After almost two years of life shrinking to a single postcode, Sydney’s Bondi-to-Manly walk feels as though it’s opening up whole new worlds – if only you don’t get lost. By Mark Dapin.
How to lose yourself on the Bondi-to-Manly walk
Within six minutes of setting off from Bondi Beach on the 80-kilometre Bondi-to-Manly walk, I’m already lost.
It’s 7.30am. Pods of surfers bob in gentle waves. An athlete from a functional-fitness class tries to sprint through the sand while another hangs on to a band around his waist, dragging him back. It’s a fitting metaphor for, well… life in general, really.
The uncrowded beach is head-turningly lovely. While my head is turned, I miss my turning and end up at the top of a cliff instead of in the shadow of a war memorial.
The uninterrupted Bondi-to-Manly coastal walk was composed in collaboration between various local councils, Aboriginal land councils, state agencies and the Sydney Harbour Federation Trust.
It officially opened in December 2019 – the month before the World Health Organization declared the Covid-19 outbreak a global health emergency.
In 2020, just as the loveliest hike around any city in the world was opened to visitors, nobody was allowed to visit.
As that miserable year ground on, even the citizens of Sydney were confined to their home suburbs and it became effectively illegal to walk between Bondi and Manly.
So it is with a sense of incalculable freedom (but no sense of direction) that I set out to explore the shoreline of the metropolis where I have lived for the best part of 30 years.
The walk is augmented by track notes and an irritatingly named “B2M” app that I cannot use.
The notes are oddly robotic. As I reach a clifftop reserve in Dover Heights, I am advised to keep the Pacific Ocean on my right.
If the ocean were on my left, I’d either be drowning, in Argentina or heading to Wollongong instead of Manly.
I’ve chosen to complete my journey over three days, walking for about eight hours a day. It feels invigorating to be crossing so much public land in a nation where the very idea of public ownership has taken such a savage and cynical beating.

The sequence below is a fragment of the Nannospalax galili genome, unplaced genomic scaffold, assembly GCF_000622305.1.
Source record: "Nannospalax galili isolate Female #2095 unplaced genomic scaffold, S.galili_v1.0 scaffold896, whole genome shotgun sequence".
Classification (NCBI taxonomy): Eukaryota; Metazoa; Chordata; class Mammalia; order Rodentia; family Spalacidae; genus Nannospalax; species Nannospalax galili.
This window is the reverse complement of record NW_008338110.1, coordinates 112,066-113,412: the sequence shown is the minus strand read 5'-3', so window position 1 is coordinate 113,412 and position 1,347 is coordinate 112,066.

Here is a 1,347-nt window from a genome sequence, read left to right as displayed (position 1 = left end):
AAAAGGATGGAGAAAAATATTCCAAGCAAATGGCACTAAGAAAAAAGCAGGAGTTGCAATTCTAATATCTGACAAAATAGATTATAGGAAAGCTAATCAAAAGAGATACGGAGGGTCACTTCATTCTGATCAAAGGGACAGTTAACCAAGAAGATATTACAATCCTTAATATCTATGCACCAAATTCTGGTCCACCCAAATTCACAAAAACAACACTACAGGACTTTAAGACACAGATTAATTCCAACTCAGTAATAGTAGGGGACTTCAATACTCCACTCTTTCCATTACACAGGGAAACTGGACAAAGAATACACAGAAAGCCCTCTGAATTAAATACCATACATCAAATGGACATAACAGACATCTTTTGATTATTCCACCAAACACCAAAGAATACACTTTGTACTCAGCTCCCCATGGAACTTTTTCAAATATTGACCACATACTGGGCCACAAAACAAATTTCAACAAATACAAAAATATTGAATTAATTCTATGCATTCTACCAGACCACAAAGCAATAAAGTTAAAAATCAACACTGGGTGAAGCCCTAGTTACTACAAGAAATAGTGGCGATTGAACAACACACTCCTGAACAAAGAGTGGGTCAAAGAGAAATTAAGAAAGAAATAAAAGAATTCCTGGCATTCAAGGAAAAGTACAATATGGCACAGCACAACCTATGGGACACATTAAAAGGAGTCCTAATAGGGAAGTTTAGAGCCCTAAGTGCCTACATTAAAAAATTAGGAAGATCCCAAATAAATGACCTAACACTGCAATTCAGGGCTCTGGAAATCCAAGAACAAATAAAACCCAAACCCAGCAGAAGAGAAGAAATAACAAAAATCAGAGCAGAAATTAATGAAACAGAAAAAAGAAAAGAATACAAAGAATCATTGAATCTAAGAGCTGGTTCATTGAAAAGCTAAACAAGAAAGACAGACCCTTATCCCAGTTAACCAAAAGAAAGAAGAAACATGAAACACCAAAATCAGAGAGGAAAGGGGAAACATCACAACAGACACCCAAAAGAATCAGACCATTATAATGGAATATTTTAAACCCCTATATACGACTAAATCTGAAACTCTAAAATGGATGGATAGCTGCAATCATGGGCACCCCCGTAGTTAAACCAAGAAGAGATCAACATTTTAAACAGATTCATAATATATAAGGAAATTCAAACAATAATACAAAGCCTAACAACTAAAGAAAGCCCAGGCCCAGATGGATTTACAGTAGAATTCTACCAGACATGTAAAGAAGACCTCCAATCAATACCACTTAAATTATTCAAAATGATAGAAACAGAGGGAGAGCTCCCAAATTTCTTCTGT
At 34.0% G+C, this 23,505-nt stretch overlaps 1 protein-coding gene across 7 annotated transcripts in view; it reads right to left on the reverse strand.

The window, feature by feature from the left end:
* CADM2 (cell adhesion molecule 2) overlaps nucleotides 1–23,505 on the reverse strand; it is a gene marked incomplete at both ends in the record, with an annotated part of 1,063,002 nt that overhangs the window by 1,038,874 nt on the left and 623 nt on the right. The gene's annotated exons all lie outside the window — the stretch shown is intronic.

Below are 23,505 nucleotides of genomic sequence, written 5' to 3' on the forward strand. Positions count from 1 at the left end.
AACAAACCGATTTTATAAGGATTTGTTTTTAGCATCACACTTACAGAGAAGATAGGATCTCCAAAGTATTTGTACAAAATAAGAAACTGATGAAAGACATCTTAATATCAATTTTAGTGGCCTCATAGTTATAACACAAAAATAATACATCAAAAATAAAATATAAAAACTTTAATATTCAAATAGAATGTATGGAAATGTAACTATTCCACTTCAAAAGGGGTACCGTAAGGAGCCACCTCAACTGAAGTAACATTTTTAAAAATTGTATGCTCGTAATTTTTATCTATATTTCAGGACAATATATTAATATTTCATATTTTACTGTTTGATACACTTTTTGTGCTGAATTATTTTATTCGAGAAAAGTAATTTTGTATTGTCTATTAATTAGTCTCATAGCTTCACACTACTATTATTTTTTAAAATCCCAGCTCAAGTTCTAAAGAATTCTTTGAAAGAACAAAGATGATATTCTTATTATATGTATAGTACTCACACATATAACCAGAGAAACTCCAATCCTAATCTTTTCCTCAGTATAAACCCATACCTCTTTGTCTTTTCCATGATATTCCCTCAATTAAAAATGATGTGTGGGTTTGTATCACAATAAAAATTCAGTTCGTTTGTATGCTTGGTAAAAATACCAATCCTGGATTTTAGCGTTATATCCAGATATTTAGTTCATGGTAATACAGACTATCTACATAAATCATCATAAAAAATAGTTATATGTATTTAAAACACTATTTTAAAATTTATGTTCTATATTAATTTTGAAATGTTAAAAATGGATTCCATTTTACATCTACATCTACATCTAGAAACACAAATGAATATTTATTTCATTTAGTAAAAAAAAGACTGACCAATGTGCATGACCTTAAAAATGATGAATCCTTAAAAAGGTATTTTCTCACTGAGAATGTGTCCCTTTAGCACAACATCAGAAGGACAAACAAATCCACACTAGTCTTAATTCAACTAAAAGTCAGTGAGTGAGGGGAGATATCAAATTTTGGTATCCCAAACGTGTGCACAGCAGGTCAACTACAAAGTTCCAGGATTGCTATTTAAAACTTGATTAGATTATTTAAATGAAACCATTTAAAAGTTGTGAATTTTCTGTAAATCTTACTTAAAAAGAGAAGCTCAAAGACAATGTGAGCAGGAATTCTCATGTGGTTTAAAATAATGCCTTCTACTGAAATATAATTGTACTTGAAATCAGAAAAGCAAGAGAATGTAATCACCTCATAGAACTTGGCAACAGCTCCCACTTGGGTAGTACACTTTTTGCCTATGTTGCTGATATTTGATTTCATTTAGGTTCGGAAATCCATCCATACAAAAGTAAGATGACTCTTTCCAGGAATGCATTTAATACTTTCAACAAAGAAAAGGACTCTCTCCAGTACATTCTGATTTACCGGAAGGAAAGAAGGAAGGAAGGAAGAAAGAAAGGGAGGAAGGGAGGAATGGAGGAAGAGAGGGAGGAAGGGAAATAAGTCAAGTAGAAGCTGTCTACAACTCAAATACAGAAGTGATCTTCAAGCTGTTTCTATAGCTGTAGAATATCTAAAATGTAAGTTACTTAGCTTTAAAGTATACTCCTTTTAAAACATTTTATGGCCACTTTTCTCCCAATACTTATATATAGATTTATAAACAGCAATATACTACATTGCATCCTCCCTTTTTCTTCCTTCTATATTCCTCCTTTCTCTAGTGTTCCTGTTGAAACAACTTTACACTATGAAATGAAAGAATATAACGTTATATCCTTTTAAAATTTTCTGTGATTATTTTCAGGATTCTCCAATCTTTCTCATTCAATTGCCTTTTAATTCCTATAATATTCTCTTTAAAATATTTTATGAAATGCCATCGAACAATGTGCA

In the wealthy eastern suburbs, it’s pornographically compelling to peek through the electronic gates of the braggadocious homes of businesspeople and other criminals, but the dour municipalist within me can’t help but consider that the real jewel of Dover Heights is the clifftop housing commission block and the views it affords those who couldn’t otherwise afford them.
I walk without music, because I need to clear my head and think about the future, and there isn’t a single song or band that doesn’t remind me of some time, something or someone.
But there are traces of my past throughout Sydney.
On day two, walking up Macleay Street in Potts Point, I reach the unusually severe Art Deco unit block where I stayed when I first arrived in the city, but I can barely even remember it now. I’ve always found it hard to recognise my former homes – although all of Sydney seems like my home today.
While I’m congratulating myself on this uplifting thought, I realise the reason the block looks unfamiliar is that I am standing in the wrong street. My actual unit was up the road and on the left.
I’m almost choked by tears as I veer from the trail to look at another shabby Kings Cross apartment where I lived for six months, my melancholy nostalgia offset only slightly by the fact that I know I’m probably again outside the wrong building.
At the Empire Hotel (formerly Les Girls and the Carousel) smiling drinkers breakfast on beer. Of course, I had forgotten – it’s Australia Day.